Cut, Copy, Paste Inventor Larry Tesler Passes Away At 74

Anyone who has used a computer will know how handy functions like Copy, Paste, Find, and Replace, are.

These functions have saved countless hours for students, researchers and workers alike. Sadly, the man behind it all — Mr Larry Tesler passed away earlier this week, according to Apple Insider. He was 74.

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Made computer systems easier to use

After Mr Tesler’s university studies, he specialised in user interface design, reported BBC.

His main aim was to make computer systems, which were difficult to use at the time, easier to use.

He believed computer systems should have “no modes”. Modes were common in software design in the past — think the Caps lock key, which changes typing modes and does not turn off unless you press it again.

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This “modeless” style led to functions such as Cut, Copy and Paste — they do not change typing inputs and avoid the sort of confusion you can get from modal interfaces.

It was while he was working at Xerox with colleague Tim Mott that he invented the naming convention of the Cut, Copy and Paste commands that millions worldwide now use every day. In addition, he invented the Find and Replace function too.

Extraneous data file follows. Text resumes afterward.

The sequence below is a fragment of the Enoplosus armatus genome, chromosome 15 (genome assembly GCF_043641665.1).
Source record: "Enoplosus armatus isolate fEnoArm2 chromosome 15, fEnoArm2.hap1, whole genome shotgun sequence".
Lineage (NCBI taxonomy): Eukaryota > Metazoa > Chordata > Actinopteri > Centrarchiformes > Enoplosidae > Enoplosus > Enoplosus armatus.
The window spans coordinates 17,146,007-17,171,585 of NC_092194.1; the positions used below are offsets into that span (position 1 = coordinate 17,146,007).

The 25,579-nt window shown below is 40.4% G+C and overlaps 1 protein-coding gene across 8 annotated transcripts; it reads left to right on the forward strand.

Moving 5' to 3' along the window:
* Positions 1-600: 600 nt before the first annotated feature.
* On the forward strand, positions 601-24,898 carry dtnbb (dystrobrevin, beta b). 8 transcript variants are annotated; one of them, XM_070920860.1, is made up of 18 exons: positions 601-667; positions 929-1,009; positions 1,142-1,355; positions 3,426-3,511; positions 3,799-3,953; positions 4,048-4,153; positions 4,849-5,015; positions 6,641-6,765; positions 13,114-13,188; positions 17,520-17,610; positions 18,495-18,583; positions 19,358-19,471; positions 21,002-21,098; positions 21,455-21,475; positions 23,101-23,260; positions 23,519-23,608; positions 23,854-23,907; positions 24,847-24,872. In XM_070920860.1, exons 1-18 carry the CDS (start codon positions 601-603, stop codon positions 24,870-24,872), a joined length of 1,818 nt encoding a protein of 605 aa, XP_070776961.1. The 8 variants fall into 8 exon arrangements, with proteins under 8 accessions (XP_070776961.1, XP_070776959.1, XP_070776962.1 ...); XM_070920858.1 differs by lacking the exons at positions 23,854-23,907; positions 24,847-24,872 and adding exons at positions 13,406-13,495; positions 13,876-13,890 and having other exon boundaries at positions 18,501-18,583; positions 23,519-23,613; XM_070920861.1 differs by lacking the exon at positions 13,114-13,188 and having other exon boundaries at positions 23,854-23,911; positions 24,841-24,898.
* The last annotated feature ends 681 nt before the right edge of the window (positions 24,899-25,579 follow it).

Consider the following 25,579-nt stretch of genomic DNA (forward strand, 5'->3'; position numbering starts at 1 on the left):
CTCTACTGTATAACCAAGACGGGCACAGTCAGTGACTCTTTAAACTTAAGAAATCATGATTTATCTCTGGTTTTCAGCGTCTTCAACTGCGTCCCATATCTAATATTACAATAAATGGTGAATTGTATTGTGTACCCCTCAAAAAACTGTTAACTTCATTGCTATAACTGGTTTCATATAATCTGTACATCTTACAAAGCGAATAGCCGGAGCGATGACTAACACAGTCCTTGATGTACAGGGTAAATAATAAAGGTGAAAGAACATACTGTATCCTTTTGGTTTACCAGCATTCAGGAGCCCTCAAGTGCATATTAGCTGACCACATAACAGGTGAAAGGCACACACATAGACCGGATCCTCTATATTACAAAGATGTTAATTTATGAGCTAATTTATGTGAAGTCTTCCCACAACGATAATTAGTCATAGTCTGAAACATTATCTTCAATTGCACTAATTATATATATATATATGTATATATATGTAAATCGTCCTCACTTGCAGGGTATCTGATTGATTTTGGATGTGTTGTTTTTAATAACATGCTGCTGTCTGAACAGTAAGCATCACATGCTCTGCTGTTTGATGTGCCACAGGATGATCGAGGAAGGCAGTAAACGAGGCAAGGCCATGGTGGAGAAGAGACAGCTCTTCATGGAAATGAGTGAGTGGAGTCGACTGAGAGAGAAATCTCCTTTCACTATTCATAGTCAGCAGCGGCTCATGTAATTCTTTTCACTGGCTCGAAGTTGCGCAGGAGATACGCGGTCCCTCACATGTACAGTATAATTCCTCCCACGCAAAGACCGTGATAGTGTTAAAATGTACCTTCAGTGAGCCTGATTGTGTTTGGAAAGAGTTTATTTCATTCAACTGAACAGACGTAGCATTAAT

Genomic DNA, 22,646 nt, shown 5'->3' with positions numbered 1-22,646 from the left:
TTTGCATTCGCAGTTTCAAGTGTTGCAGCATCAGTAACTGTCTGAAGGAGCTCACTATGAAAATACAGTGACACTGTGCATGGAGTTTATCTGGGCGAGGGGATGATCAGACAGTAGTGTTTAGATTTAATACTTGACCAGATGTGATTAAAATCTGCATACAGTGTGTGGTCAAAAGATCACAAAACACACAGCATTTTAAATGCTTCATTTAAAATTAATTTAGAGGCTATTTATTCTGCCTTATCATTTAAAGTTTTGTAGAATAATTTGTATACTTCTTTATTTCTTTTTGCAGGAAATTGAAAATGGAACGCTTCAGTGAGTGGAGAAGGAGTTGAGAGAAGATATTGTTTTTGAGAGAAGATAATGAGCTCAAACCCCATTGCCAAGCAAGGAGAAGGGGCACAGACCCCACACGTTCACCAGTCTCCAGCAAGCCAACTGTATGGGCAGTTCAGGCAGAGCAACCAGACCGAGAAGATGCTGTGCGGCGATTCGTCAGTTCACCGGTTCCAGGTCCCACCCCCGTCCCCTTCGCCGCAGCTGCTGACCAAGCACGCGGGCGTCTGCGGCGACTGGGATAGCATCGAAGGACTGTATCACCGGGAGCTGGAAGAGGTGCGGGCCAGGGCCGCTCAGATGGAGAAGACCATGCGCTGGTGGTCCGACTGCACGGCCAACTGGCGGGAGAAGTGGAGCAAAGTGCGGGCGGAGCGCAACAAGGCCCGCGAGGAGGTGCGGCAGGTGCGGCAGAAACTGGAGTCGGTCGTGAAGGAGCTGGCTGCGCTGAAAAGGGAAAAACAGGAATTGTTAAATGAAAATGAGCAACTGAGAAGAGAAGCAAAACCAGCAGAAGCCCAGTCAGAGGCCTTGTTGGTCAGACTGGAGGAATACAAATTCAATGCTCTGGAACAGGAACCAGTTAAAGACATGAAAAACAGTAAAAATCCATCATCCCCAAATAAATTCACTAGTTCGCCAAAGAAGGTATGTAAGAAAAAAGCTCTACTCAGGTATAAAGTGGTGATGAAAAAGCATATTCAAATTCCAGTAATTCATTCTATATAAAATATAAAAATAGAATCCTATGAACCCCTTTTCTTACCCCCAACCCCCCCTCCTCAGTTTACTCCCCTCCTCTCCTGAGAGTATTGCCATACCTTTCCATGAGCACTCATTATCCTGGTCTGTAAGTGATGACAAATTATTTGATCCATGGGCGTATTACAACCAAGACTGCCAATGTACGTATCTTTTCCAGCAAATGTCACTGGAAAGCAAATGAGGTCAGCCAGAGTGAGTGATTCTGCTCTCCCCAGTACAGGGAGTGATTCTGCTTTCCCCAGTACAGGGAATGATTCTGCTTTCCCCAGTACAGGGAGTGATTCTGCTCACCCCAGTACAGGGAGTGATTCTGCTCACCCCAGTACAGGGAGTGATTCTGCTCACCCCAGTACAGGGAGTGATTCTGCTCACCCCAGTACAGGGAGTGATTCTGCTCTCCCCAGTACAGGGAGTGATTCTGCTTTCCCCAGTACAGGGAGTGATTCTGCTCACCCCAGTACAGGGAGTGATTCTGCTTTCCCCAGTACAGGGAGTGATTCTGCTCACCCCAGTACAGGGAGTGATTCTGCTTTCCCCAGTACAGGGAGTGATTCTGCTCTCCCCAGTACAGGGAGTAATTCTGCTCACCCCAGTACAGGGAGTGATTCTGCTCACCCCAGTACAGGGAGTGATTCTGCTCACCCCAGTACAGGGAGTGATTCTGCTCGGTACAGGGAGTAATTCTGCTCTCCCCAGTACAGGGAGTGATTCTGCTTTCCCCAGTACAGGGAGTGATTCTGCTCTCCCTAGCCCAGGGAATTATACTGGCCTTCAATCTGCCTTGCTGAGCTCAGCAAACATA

He was so talented that Steve Jobs “poached” him to Apple.

Tesler worked at Apple for the next 17 years, becoming Chief Scientist at one point and making huge contributions to important Macintosh software like QuickTime and AppleScript.

Xerox pays tribute to Tesler

Xerox, the company where Tesler worked for 7 years, paid tribute to him, saying he made “your workday… easier” for everyone.

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The Computer History Museum at Silicon Valley hailed him as a pioneer who had a “counterculture vision”.

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Farewell, hero

Needless to say, Mr Tesler is a hero and benefactor to many of us. Without his genius co-invention, generations of students might still be writing reports in pen and paper.

But he certainly didn’t set out to create such a function – his goal was to make computers simpler to use for non-coders, who were the only ones fiddling around with them back then.

So he should be remembered more for just allowing students to copy and paste essays, but also improving millions of lives by making the computer accessible.

Farewell Mr Tesler, and thank you for your vision.

Featured image adapted from Mac Life and DLPNG.